Johnson & Johnson’s talc crisis will linger for years. Investors erased $40 billion of its market value on Friday, after Reuters revealed the U.S. healthcare giant knew for decades its baby powder was sometimes tainted by asbestos. The company says the story is an “absurd conspiracy theory” as “every method available to test J&J’s talc for asbestos has been used by J&J, regulators, or independent experts, and all of these methods have all found that our cosmetic talc is asbestos-free.” If history is a guide the market may have over-reacted, but lawsuits and brand damage don’t easily dissipate.
J&J faces thousands of lawsuits from users that claim the company’s talc resulted in health problems. In July, a jury in Missouri ordered the company to pay $4.7 billion to 22 women who claimed their ovarian cancer was caused by asbestos in J&J’s products. The market had shrugged off that decision. The company’s stock by Thursday had risen nearly 5 percent since January, giving it a market capitalization of almost $400 billion.
Lopping off 10 percent of that may be an overreaction. Investors tend to panic when multibillion-dollar settlements become likely. Drugmaker Merck lost $27 billion, or 27 percent of its market value, when it pulled painkiller Vioxx in 2004 after studies linked it to heart attacks and strokes. The company ended up settling most cases for under $5 billion. Likewise, investors have discounted a $15 billion liability at Bayer for lawsuits that claim a weedkiller made by Monsanto, the U.S. company it acquired this year, caused cancer, according to Bank of America Merrill Lynch. The bank believes the payout will probably be somewhere below $5 billion.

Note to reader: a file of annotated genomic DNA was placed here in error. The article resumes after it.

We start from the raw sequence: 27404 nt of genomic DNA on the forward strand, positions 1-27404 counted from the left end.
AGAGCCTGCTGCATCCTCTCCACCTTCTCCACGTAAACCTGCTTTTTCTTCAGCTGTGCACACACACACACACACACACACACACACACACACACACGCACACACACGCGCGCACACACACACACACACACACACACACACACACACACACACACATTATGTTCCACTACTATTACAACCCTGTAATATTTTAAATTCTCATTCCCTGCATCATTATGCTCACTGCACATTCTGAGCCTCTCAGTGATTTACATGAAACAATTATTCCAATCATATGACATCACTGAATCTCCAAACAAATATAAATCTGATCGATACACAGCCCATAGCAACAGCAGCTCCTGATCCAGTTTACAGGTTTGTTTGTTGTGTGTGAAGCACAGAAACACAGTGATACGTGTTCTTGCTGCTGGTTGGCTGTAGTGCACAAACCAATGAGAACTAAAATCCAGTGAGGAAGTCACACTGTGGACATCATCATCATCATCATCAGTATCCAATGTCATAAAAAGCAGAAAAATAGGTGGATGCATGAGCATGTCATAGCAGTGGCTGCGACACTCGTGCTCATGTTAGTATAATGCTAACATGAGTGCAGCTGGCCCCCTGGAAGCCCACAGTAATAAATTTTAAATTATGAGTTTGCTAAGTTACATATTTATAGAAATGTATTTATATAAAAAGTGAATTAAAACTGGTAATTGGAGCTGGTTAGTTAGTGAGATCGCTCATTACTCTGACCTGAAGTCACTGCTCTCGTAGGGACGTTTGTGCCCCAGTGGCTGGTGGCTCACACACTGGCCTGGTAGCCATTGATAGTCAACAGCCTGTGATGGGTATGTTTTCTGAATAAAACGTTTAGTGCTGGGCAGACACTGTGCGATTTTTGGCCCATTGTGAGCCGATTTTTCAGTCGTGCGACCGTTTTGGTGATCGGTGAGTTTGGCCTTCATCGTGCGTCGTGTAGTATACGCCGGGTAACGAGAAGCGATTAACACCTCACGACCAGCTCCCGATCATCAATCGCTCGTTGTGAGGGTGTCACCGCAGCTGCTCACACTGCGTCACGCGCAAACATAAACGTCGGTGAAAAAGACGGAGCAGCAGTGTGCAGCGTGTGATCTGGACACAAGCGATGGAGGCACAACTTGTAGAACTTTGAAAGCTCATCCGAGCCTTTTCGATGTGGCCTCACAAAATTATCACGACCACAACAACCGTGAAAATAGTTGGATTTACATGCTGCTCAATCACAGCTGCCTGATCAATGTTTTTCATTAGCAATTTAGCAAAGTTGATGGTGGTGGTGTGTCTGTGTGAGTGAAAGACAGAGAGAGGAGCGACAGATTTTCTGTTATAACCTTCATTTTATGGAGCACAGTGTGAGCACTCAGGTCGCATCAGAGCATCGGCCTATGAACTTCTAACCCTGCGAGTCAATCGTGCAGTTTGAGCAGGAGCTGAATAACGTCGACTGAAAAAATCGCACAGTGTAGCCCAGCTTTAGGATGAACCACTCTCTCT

The legal bills won’t abate anytime soon. Merck was still dealing with Vioxx-related litigation more than a decade after the drug was pulled from the market. But the hit to J&J’s reputation may be the most difficult to fix. In the 1980s, seven people died after taking Tylenol painkillers that had been laced with cyanide. The company’s response to that tragedy – recalling 31 million bottles, taking out advertisements warning customers, and introducing tamper-proof packaging – became a staple business-school lesson in reputation-buffing. If the company really sat on troubling data relating to a product used on babies around the world, it might end up being taught as a counter-example.
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